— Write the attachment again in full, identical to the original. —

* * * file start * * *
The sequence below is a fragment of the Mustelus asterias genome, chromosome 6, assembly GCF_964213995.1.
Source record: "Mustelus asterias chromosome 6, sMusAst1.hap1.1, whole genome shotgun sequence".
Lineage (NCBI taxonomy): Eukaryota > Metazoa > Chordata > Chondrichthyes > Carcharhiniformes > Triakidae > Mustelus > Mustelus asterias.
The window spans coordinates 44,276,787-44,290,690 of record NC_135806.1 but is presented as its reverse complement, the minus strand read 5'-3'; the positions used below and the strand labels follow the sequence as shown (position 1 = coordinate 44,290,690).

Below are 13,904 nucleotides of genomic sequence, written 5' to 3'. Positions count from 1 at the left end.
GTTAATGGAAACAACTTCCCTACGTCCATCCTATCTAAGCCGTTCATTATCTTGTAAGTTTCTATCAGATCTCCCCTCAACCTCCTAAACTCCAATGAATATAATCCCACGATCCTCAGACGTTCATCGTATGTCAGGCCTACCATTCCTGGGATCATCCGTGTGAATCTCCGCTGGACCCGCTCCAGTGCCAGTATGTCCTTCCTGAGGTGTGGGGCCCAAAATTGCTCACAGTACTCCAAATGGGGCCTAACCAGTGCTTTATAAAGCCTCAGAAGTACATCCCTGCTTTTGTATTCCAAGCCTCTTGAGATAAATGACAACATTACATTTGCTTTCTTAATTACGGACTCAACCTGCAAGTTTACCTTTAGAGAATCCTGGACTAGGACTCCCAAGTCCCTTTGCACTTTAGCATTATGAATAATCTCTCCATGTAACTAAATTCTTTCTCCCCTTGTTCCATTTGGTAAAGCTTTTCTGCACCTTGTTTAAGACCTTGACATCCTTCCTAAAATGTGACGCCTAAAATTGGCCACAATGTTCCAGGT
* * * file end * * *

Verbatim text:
The sequence below is a fragment of the Mustelus asterias genome, chromosome 6, assembly GCF_964213995.1.
Source record: "Mustelus asterias chromosome 6, sMusAst1.hap1.1, whole genome shotgun sequence".
Lineage (NCBI taxonomy): Eukaryota > Metazoa > Chordata > Chondrichthyes > Carcharhiniformes > Triakidae > Mustelus > Mustelus asterias.
The window spans coordinates 44,276,787-44,290,690 of record NC_135806.1 but is presented as its reverse complement, the minus strand read 5'-3'; the positions used below and the strand labels follow the sequence as shown (position 1 = coordinate 44,290,690).

Below are 13,904 nucleotides of genomic sequence, written 5' to 3'. Positions count from 1 at the left end.
GTTAATGGAAACAACTTCCCTACGTCCATCCTATCTAAGCCGTTCATTATCTTGTAAGTTTCTATCAGATCTCCCCTCAACCTCCTAAACTCCAATGAATATAATCCCACGATCCTCAGACGTTCATCGTATGTCAGGCCTACCATTCCTGGGATCATCCGTGTGAATCTCCGCTGGACCCGCTCCAGTGCCAGTATGTCCTTCCTGAGGTGTGGGGCCCAAAATTGCTCACAGTACTCCAAATGGGGCCTAACCAGTGCTTTATAAAGCCTCAGAAGTACATCCCTGCTTTTGTATTCCAAGCCTCTTGAGATAAATGACAACATTACATTTGCTTTCTTAATTACGGACTCAACCTGCAAGTTTACCTTTAGAGAATCCTGGACTAGGACTCCCAAGTCCCTTTGCACTTTAGCATTATGAATAATCTCTCCATGTAACTAAATTCTTTCTCCCCTTGTTCCATTTGGTAAAGCTTTTCTGCACCTTGTTTAAGACCTTGACATCCTTCCTAAAATGTGACGCCTAAAATTGGCCACAATGTTCCAGGT